Coverage of ECCC verdict: A good example of bad reporting

[Submitted to the Khmer Times on 18 November 2018.]

National and international media prominently reported the conviction of Nuon Chea and Khieu Samphan announced by the Extraordinary Chambers in the Courts of Cambodia on 16 November.

As was to be expected, the quality of this coverage varied. What might have been unexpected by many readers, however, was the degree of ignorance displayed by the New York Times. Some of this ignorance served as the basis for an attempt to use the Khmer Rouge trials to discredit the Cambodian government.

The Times report of the verdict, by Hannah Beech, declares that “Cambodia was known during the Khmer Rouge era” as the “state of Kampuchea”. It does not require extensive historical research to discover that the Khmer Rouge regime was called “Democratic Kampuchea”. Perhaps Beech and the Times have confused the KR regime with the government that overthrew it in 1979, which in 1989 changed its name from “Peoples Republic of Kampuchea” (PRK) to “State of Cambodia”.

Beech begins by calling the ECCC “an international tribunal” but later refers to it as a “United Nations-backed tribunal”. Neither is an accurate description, as anyone knows who has followed the history of the court with a modicum of attention. The ECCC is a hybrid, part of the courts of Cambodia, as its name states, but “extraordinary” in that it includes international judges selected by the UN and operates under a structure jointly managed by Cambodia and the UN.

The trials have not been held, as Beech claims, “in a custom-built courthouse on the outskirts of Phnom Penh”. The trials, and many of the associated offices and court infrastructure, have been housed in buildings that were “custom built” for the headquarters of the Royal Cambodian Armed Forces. This fact is relevant to Beech’s most outrageous claim, namely that Prime Minister Hun Sen “opposed the formation of the tribunal in the first place”.

Are Beech and/or the Times counting on readers who are as ignorant as they appear to be? Consider the following:

1. Beginning in 1979, the PRK consistently called for international backing and participation in a trial of leaders of the Khmer Rouge. Lacking such backing, it conducted its own trial (necessarily in absentia) of the top then surviving KR leaders Pol Pot and Ieng Sary. In 1986, Hun Sen repeated the 1979 request for international assistance in a trial in a letter to the UN secretary general.

2. The more immediate path to the ECCC started in June 1997, when First and Second Prime Ministers Norodom Ranariddh and Hun Sen wrote to the UN, asking for international assistance in organising and conducting trials.

3. After negotiations between the UN and the Cambodian government, the latter demonstrated its support for a hybrid tribunal through a unanimous vote of the National Assembly in 2001.

4. The UN Office of Legal Affairs abruptly withdrew from the negotiations in 2002. Had the Cambodian government not wanted the trials, this would have been an opportunity to abandon the effort at virtually no political cost. Instead, it went on a year-long diplomatic offensive that resulted in a vote by the UN General Assembly instructing the OLA to resume the negotiations.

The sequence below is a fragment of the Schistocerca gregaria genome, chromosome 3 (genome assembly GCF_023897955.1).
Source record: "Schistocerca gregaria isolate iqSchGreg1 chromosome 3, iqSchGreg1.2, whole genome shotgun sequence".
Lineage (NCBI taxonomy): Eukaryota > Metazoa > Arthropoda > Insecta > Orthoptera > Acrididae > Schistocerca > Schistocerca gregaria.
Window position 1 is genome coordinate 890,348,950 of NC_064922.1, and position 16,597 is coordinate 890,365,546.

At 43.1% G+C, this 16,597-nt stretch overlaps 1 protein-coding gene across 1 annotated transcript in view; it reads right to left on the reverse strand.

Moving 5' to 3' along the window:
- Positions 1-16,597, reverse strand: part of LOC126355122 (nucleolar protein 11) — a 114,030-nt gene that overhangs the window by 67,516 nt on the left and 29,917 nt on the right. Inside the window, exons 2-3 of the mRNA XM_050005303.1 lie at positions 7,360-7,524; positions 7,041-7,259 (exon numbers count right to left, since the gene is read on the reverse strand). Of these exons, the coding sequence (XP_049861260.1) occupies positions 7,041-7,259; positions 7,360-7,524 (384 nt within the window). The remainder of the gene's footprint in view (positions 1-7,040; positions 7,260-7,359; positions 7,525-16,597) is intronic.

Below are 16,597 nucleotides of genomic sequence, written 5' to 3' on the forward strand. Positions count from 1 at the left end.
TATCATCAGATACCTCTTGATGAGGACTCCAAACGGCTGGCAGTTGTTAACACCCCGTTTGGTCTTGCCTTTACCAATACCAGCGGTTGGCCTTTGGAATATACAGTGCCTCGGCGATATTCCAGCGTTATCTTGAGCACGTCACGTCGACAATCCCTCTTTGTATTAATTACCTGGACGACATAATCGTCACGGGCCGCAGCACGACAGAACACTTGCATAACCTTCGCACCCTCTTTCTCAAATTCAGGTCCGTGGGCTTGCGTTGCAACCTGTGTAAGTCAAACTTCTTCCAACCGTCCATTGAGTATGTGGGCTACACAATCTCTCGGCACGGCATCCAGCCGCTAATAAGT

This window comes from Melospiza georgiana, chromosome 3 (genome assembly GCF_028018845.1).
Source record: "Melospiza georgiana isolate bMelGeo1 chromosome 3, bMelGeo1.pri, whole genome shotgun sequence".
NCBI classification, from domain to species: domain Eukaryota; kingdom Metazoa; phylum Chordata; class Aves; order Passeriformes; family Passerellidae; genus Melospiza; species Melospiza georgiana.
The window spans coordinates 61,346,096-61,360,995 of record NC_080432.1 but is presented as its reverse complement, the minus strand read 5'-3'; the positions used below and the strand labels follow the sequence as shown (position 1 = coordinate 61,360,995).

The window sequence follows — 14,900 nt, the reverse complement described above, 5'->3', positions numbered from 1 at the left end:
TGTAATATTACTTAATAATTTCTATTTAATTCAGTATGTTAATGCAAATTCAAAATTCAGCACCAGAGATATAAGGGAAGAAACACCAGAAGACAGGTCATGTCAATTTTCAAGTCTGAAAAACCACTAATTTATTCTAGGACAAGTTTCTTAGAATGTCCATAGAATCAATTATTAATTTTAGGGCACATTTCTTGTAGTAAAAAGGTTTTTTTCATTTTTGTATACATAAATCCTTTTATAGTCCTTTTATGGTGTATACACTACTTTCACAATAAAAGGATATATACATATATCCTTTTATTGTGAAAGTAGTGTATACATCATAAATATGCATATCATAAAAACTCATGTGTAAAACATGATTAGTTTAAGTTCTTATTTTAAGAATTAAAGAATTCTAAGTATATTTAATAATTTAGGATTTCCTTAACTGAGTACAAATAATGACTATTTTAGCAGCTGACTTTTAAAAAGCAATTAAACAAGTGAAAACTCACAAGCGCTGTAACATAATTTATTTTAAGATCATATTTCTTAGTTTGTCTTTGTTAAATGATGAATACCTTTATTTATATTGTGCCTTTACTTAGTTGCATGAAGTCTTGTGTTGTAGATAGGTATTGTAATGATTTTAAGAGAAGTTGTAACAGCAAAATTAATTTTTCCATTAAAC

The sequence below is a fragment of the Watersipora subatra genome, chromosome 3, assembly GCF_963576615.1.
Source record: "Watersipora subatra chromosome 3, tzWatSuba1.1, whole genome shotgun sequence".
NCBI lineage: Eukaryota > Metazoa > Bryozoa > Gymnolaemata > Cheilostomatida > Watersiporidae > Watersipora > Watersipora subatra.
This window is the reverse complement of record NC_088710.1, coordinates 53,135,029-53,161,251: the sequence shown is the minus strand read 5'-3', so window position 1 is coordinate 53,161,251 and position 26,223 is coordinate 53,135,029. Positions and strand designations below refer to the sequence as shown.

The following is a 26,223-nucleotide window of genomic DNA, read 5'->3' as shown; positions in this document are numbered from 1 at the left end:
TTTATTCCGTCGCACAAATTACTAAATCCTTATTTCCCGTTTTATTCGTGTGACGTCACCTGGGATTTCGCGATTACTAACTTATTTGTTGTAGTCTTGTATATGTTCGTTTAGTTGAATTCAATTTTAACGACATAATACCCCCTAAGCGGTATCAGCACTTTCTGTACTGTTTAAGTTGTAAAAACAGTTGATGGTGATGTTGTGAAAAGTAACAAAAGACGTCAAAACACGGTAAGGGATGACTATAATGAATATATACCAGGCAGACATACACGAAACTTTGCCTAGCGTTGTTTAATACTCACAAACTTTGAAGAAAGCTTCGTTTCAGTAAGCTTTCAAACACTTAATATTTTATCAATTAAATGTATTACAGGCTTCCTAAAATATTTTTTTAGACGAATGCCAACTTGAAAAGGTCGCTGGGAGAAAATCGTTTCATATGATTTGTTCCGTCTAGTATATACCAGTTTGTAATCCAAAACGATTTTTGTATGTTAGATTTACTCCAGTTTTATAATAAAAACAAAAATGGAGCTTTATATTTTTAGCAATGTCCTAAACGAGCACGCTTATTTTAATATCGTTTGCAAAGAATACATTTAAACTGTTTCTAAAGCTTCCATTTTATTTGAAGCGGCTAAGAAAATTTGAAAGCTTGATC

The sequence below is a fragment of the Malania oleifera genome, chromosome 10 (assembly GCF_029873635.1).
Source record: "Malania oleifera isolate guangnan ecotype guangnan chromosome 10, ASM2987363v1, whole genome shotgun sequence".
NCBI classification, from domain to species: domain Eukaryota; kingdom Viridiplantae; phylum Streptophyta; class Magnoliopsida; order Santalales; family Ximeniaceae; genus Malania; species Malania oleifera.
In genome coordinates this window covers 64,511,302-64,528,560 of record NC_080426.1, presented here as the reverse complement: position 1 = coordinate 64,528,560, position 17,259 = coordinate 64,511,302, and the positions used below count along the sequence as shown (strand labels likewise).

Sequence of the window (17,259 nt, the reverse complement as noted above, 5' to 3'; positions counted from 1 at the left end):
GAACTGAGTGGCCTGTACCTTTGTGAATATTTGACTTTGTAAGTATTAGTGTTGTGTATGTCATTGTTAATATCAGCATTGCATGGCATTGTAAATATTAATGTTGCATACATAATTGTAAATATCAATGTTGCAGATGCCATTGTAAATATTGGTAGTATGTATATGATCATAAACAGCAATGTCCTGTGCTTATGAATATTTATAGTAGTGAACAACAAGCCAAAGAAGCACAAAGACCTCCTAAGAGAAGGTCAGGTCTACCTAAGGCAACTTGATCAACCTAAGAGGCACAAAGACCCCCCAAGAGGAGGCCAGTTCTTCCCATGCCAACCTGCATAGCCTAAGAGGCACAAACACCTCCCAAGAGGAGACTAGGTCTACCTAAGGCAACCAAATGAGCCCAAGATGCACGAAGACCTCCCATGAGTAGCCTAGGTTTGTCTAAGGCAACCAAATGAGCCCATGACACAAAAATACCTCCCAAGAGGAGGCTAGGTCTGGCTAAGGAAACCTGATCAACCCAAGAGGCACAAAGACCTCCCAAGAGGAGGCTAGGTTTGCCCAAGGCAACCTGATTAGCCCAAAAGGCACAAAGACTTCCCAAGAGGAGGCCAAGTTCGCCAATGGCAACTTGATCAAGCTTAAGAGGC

5. Unlike other countries in which the UN has been involved in trials of former leaders, Cambodia has made significant contributions to the costs of the KR trials. In addition to giving up the headquarters of the RCAF for more than 12 years, it has made a host of in-kind contributions in infrastructure services and facilitation and protection of investigations; their value is estimated at $16 million. The Cambodian government’s cash contributions to the functioning of the ECCC have been $29 million. Among governments providing support for the ECCC, Cambodia’s contribution is surpassed only by Japan’s.

6. Through most of the trials, government radio and TV stations have provided live coverage of the proceedings.

7. Beech may be correct when she says that Prime Minister Hun Sen believes that the trials have accomplished what they needed to accomplish and do not need to go on indefinitely. However, she claims that “others would like trials to extend to many lower-ranking officials” without telling us who those “others” are. This is a reference to the so-called cases 003 and 004, in which potential defendants are from a lower level than those in cases 001 and 002. None of the “others” who want to pursue these cases are Cambodian judicial officials of the ECCC: all of the personnel investigating these cases are UN-appointed officials. Despite this, the Cambodian government has continued providing security and other support for those investigations since they were initiated in 2008.

8. For a government that was supposedly opposed to the KR trials, it has done a great deal to preserve their records and results, including establishing memorials and creating and funding the Legal Documentation Centre related to the ECCC.

Predictably, Beech completely ignores the context when she trots out the 1998 words of Hun Sen that Nuon Chea and Khieu Samphan should be met with “bouquets of flowers, not with prisons and handcuffs”. Yes, when Hun Sen’s Win-Win Policy persuaded leaders of the remaining Khmer Rouge forces to stop fighting, that necessarily involved abstaining from immediately throwing those leaders into prison and welcoming them back into Cambodian society. But they were not promised an amnesty from future prosecution.